Offside: Watch the World Cup alongside the Atlantic Council

The most watched sporting event in the world is underway, and the global viewers for this year’s World Cup will be watching much more than the action on the pitch in Qatar. Fans are also closely scrutinizing what unfolds on the sidelines of the controversial tournament, as concerns about Qatar’s human-rights record and FIFA’s corruption scandals have come to the fore in recent months and years.

Geopolitics are also playing out on the pitch, as players from the thirty-two teams competing in the tournament look to make a stand against human-rights abuses and discrimination. Our experts will be tracking it all—and handing out cards where they see fit.

The latest from Qatar

NOVEMBER 25, 2022 | 9:08 PM WASHINGTON | 5:08 AM QATAR

The ties that bind the US and England

The relationship between the United States and England is uniquely close; it’s appropriate, perhaps, that the two teams drew when they played in Qatar. The connections are very strong: Nine of the twenty-six-man US squad play in UK leagues, the same number that play in the United States (the remainder play in Spain, France, Germany, Italy, and Turkey). Some even play in the same club teams. 

It goes deeper. US defenders Antonee Robinson and Cameron Carter-Vickers were born and raised in England. Midfielder Yunus Musah lived in England in his teenage years, went through Arsenal’s players’ academy, and even played for the English youth national team—before making the decision to play for the United States. “It was very difficult because, as I’ve said, I had such a great time in England. They did a lot for me in that country,” he said recently. The United States “obviously took one of ours, which we weren’t very happy about,” said England coach Gareth Southgate laconically earlier this week

Friday’s draw means England has yet to beat the United States in the World Cup. They have played only three times at that level, and the United States won the first encounter in 1950, shocking the world’s oldest footballing nation; the second and now the third were draws.

Andrew Marshall is the senior vice president of engagement at the Atlantic Council.

NOVEMBER 23, 2022 | 1:24 PM WASHINGTON | 9:24 PM QATAR

A World Cup for all Arabs, but

By Sarah Zaaimi

Qatar and its leadership are aggressively branding the 2022 World Cup as an event for all Arab countries: The first event of the sport hosted by an Arab and Muslim-majority country, they claim. The rest of the Arab states, however, may feel differently about such a statement, given the contentious nature of pan-Arabist discourse in an undeniably racially, religiously, and linguistically hybrid region and Qatar’s interventionist records in many regional conflicts.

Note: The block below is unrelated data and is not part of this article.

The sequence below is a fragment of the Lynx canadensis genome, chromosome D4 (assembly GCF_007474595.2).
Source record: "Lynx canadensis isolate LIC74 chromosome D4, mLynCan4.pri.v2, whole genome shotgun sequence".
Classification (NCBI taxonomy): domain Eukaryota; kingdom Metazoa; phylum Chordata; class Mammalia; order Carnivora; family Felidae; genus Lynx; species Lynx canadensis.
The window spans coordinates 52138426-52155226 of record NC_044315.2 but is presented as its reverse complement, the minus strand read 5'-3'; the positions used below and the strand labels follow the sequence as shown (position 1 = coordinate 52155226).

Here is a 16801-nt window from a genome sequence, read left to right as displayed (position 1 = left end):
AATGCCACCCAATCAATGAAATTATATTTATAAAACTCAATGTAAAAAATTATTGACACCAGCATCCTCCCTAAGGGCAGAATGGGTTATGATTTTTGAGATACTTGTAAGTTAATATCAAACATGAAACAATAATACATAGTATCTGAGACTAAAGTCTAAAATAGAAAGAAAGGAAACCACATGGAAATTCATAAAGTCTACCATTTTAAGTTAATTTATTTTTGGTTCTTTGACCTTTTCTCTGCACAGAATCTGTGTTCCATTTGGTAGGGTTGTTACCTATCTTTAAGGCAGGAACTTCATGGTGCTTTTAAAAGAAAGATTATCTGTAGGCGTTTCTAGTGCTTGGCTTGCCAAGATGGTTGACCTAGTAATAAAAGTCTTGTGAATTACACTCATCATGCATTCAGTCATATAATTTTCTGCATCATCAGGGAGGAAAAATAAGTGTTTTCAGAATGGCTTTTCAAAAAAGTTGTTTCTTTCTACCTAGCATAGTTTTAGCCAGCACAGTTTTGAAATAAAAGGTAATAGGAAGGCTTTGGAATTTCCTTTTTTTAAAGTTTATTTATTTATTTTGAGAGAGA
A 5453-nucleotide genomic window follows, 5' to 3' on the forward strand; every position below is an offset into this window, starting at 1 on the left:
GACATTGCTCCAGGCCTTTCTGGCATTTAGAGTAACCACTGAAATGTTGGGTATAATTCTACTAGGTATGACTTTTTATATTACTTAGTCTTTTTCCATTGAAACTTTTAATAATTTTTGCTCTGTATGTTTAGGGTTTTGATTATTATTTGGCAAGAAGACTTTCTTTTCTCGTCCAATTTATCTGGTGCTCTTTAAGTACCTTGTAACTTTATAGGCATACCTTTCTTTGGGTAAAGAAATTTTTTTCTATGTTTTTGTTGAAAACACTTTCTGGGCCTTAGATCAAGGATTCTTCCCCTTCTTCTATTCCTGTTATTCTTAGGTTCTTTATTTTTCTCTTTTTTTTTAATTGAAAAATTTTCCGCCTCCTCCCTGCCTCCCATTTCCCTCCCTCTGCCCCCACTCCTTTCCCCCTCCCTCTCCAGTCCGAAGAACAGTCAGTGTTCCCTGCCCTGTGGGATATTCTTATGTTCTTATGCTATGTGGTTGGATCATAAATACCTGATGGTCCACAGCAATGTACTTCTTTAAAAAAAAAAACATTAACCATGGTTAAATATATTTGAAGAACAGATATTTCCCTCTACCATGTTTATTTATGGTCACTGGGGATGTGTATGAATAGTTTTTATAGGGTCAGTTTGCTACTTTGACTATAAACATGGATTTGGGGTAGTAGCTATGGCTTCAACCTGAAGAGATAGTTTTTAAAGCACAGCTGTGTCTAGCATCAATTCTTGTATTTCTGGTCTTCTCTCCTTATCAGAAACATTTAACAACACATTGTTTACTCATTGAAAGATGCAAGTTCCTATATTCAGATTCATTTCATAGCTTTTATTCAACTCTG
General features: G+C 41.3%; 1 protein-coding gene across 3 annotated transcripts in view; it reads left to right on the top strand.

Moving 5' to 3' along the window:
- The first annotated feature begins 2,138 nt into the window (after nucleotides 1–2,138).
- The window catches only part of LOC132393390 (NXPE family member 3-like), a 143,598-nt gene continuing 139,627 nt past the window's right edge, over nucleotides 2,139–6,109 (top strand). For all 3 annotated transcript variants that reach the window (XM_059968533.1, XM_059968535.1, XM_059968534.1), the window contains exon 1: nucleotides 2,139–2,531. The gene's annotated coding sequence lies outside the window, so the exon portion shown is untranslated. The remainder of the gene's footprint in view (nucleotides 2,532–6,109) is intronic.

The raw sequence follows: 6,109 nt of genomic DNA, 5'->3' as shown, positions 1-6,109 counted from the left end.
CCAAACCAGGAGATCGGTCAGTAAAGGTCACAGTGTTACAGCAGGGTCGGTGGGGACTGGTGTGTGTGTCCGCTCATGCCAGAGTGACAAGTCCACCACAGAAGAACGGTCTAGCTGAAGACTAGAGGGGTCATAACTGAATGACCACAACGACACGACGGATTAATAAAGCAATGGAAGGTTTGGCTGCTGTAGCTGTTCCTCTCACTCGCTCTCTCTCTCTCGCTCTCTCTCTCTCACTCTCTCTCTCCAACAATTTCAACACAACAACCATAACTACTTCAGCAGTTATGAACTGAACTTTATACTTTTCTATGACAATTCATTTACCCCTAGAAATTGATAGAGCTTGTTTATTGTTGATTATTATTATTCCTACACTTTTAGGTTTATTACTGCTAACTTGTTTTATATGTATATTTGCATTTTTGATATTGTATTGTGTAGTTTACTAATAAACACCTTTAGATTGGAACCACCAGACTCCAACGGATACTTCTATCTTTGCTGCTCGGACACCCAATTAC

The ongoing World Cup actively included contributions and elements from across the Middle East and North Africa (MENA). Moroccan artist RedOne produced the official music and designed the launching event; the official cup balls were created in Egypt; and Arabs from various countries are providing security for the event, sculpting the iconic globe trophy, or participating in the dozens of artistic performances on the agenda. Doha is also a hub for Arab expatriates who constitute a core component of Qatar’s workforce, operating primarily in the government, media, business, and hospitality industries. Despite their tremendous contributions, these migrants possess no pathway toward Qatari citizenship, according to the laws in place.

Beyond the buoyant façade reflected at the launching event, where Arab leaders from Saudi Arabia, the United Arab Emirates, Egypt, Algeria, and Jordan came together to celebrate the kick-off of the World Cup, many structural differences persist between the MENA brothers. It is essentialist and reductionist to label all countries with Arabic-speaking majorities or Arab cultural elements as “Arab.” The region is much more complex and has undergone serious revisionist identity quests since the pan-Arab ideology of the fifties and sixties. For example, countries like Algeria, Tunisia, and Morocco, with significant Amazigh communities, find it insulting to be reduced to one component of their complex and multi-layered heritage. Other communities in the region must feel the same, like Kurds, Assyrians, Nubians, etc.

On the political front, Qatar, in its pursuit to widen its geostrategic reach and overcome its “small state syndrome” ended up upsetting many fellow MENA countries. The healing process from the schism with other Gulf Cooperation Countries hasn’t been completed yet, especially with the UAE. Qatar’s financial and ideological meddling in Libya, Syria, and Egypt is still fresh in the memories of the citizens of these countries. At the same time, Al-Jazeera and Qatari media continue to upset multiple MENA regimes and undermine the territorial integrity of certain sovereign states. A World Cup for all Arabs, yes, but…

Sarah Zaaimi is the deputy director for communications at Rafik Hariri Center and Middle East Programs. Follow her on Twitter @ZaaimiSarah.

NOVEMBER 22, 2022 | 12:03 PM WASHINGTON | 8:03 PM QATAR

Money talks. And Saudi Arabia’s World Cup squad was screaming today.

By Hezha Barzani